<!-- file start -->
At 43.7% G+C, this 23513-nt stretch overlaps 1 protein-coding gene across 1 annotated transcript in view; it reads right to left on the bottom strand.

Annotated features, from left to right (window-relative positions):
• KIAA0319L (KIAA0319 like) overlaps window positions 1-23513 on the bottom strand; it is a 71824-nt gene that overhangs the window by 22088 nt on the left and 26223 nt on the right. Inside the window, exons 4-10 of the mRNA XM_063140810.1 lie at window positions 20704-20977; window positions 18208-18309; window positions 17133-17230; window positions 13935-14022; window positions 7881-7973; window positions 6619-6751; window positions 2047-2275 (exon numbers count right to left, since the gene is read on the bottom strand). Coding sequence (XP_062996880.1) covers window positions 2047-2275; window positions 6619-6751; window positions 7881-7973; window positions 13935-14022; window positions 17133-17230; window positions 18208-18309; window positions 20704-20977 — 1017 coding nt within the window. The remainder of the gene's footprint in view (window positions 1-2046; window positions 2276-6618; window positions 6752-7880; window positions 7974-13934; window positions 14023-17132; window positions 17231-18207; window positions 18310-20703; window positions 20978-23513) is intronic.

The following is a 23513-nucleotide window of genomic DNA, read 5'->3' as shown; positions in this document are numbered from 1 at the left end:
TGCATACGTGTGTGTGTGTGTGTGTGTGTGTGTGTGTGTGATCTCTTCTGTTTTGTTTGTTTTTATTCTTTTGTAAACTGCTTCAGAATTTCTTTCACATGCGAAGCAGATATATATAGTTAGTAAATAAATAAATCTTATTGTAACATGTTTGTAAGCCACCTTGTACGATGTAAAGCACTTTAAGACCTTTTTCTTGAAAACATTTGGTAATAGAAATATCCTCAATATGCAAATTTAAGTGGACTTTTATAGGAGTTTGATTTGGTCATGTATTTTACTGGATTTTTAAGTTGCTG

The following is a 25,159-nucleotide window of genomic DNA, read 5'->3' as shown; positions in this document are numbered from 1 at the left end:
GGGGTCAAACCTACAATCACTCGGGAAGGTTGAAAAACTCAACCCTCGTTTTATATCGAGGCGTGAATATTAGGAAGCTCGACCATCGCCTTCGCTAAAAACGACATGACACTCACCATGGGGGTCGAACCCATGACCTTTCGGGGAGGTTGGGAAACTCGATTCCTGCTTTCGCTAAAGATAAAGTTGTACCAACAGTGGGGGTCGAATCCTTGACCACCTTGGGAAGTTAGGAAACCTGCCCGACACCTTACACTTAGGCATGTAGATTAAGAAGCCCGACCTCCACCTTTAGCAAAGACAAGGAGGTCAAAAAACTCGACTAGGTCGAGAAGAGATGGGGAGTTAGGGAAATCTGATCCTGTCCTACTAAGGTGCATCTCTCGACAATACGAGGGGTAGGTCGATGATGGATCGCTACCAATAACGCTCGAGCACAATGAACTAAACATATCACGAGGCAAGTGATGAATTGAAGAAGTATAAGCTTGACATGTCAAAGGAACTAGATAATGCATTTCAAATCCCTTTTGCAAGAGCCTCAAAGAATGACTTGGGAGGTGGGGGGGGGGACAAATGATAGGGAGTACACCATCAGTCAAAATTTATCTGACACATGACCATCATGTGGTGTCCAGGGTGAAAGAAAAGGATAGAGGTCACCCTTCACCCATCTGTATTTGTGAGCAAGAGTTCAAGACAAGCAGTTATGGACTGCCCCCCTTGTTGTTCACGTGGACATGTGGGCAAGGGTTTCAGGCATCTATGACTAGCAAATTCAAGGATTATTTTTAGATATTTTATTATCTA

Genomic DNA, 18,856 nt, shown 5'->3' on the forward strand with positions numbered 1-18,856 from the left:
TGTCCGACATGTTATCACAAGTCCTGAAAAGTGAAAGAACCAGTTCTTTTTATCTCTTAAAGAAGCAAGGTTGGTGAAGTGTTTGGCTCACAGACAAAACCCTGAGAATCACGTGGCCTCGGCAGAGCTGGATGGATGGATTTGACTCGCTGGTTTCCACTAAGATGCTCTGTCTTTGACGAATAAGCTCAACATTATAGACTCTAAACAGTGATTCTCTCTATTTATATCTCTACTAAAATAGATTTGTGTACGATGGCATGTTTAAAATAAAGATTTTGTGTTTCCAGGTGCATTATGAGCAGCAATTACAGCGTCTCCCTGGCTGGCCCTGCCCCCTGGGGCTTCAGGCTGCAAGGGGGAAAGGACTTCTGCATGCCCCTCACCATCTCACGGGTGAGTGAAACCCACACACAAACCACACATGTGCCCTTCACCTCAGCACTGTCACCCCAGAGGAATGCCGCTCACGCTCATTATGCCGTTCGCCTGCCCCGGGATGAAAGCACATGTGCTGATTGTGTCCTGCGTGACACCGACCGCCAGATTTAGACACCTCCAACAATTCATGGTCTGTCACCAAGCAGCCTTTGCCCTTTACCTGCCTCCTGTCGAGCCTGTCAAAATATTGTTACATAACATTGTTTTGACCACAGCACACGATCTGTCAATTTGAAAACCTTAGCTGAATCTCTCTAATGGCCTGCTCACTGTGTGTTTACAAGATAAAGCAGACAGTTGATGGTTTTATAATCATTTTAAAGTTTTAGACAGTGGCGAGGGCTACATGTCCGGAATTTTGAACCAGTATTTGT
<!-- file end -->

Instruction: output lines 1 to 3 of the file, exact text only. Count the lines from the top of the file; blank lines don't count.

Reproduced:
At 43.7% G+C, this 23513-nt stretch overlaps 1 protein-coding gene across 1 annotated transcript in view; it reads right to left on the bottom strand.

Annotated features, from left to right (window-relative positions):
• KIAA0319L (KIAA0319 like) overlaps window positions 1-23513 on the bottom strand; it is a 71824-nt gene that overhangs the window by 22088 nt on the left and 26223 nt on the right. Inside the window, exons 4-10 of the mRNA XM_063140810.1 lie at window positions 20704-20977; window positions 18208-18309; window positions 17133-17230; window positions 13935-14022; window positions 7881-7973; window positions 6619-6751; window positions 2047-2275 (exon numbers count right to left, since the gene is read on the bottom strand). Coding sequence (XP_062996880.1) covers window positions 2047-2275; window positions 6619-6751; window positions 7881-7973; window positions 13935-14022; window positions 17133-17230; window positions 18208-18309; window positions 20704-20977 — 1017 coding nt within the window. The remainder of the gene's footprint in view (window positions 1-2046; window positions 2276-6618; window positions 6752-7880; window positions 7974-13934; window positions 14023-17132; window positions 17231-18207; window positions 18310-20703; window positions 20978-23513) is intronic.